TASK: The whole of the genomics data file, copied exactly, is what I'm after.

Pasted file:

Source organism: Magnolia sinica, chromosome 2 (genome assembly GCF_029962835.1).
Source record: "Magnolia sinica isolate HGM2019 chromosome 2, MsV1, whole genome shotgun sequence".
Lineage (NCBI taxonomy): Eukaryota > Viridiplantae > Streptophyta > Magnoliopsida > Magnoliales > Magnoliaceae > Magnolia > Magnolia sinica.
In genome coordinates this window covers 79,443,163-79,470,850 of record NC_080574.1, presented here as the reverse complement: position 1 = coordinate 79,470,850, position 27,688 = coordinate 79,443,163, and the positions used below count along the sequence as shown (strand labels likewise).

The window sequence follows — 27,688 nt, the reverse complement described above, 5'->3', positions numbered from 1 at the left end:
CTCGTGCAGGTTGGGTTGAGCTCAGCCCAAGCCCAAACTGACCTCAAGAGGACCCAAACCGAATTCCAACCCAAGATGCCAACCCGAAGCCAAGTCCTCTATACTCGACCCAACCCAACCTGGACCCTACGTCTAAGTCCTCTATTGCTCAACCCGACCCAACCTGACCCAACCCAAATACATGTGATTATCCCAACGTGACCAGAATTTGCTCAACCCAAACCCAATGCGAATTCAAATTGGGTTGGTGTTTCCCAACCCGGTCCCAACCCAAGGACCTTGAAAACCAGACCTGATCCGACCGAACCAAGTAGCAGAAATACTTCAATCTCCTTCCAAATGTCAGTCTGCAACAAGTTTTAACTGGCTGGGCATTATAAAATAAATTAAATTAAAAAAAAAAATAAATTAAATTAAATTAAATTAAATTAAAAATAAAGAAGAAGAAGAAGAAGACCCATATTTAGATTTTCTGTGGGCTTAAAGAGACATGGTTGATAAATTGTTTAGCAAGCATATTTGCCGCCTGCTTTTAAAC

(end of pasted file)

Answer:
Source organism: Magnolia sinica, chromosome 2 (genome assembly GCF_029962835.1).
Source record: "Magnolia sinica isolate HGM2019 chromosome 2, MsV1, whole genome shotgun sequence".
Lineage (NCBI taxonomy): Eukaryota > Viridiplantae > Streptophyta > Magnoliopsida > Magnoliales > Magnoliaceae > Magnolia > Magnolia sinica.
In genome coordinates this window covers 79,443,163-79,470,850 of record NC_080574.1, presented here as the reverse complement: position 1 = coordinate 79,470,850, position 27,688 = coordinate 79,443,163, and the positions used below count along the sequence as shown (strand labels likewise).

The window sequence follows — 27,688 nt, the reverse complement described above, 5'->3', positions numbered from 1 at the left end:
CTCGTGCAGGTTGGGTTGAGCTCAGCCCAAGCCCAAACTGACCTCAAGAGGACCCAAACCGAATTCCAACCCAAGATGCCAACCCGAAGCCAAGTCCTCTATACTCGACCCAACCCAACCTGGACCCTACGTCTAAGTCCTCTATTGCTCAACCCGACCCAACCTGACCCAACCCAAATACATGTGATTATCCCAACGTGACCAGAATTTGCTCAACCCAAACCCAATGCGAATTCAAATTGGGTTGGTGTTTCCCAACCCGGTCCCAACCCAAGGACCTTGAAAACCAGACCTGATCCGACCGAACCAAGTAGCAGAAATACTTCAATCTCCTTCCAAATGTCAGTCTGCAACAAGTTTTAACTGGCTGGGCATTATAAAATAAATTAAATTAAAAAAAAAAATAAATTAAATTAAATTAAATTAAATTAAAAATAAAGAAGAAGAAGAAGAAGACCCATATTTAGATTTTCTGTGGGCTTAAAGAGACATGGTTGATAAATTGTTTAGCAAGCATATTTGCCGCCTGCTTTTAAAC